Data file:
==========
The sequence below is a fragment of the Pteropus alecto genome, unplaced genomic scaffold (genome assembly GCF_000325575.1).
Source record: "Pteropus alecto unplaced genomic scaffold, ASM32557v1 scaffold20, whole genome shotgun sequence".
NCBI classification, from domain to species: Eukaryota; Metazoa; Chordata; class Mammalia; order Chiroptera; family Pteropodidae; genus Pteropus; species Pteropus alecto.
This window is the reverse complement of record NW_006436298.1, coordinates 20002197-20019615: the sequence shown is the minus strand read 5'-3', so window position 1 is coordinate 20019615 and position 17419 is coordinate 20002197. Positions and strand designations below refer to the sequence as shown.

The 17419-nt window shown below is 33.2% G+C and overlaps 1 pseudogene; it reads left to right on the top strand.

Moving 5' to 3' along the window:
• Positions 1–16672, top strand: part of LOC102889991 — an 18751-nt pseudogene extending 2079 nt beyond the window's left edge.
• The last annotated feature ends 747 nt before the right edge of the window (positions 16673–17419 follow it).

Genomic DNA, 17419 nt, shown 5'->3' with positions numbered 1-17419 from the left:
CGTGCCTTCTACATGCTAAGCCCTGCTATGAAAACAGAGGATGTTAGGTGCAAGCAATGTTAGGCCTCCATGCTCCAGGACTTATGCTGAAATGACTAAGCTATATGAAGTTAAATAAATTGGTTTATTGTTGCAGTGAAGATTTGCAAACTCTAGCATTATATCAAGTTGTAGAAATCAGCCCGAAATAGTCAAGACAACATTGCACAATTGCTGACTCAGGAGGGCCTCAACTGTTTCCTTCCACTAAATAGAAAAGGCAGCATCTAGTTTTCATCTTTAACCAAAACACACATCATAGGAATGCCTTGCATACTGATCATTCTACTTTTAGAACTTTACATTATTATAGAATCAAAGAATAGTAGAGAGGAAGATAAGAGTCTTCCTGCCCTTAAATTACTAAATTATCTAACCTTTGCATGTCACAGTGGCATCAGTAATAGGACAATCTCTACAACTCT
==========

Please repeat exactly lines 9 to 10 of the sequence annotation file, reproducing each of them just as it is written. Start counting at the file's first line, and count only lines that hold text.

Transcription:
Genomic DNA, 17419 nt, shown 5'->3' with positions numbered 1-17419 from the left:
CGTGCCTTCTACATGCTAAGCCCTGCTATGAAAACAGAGGATGTTAGGTGCAAGCAATGTTAGGCCTCCATGCTCCAGGACTTATGCTGAAATGACTAAGCTATATGAAGTTAAATAAATTGGTTTATTGTTGCAGTGAAGATTTGCAAACTCTAGCATTATATCAAGTTGTAGAAATCAGCCCGAAATAGTCAAGACAACATTGCACAATTGCTGACTCAGGAGGGCCTCAACTGTTTCCTTCCACTAAATAGAAAAGGCAGCATCTAGTTTTCATCTTTAACCAAAACACACATCATAGGAATGCCTTGCATACTGATCATTCTACTTTTAGAACTTTACATTATTATAGAATCAAAGAATAGTAGAGAGGAAGATAAGAGTCTTCCTGCCCTTAAATTACTAAATTATCTAACCTTTGCATGTCACAGTGGCATCAGTAATAGGACAATCTCTACAACTCT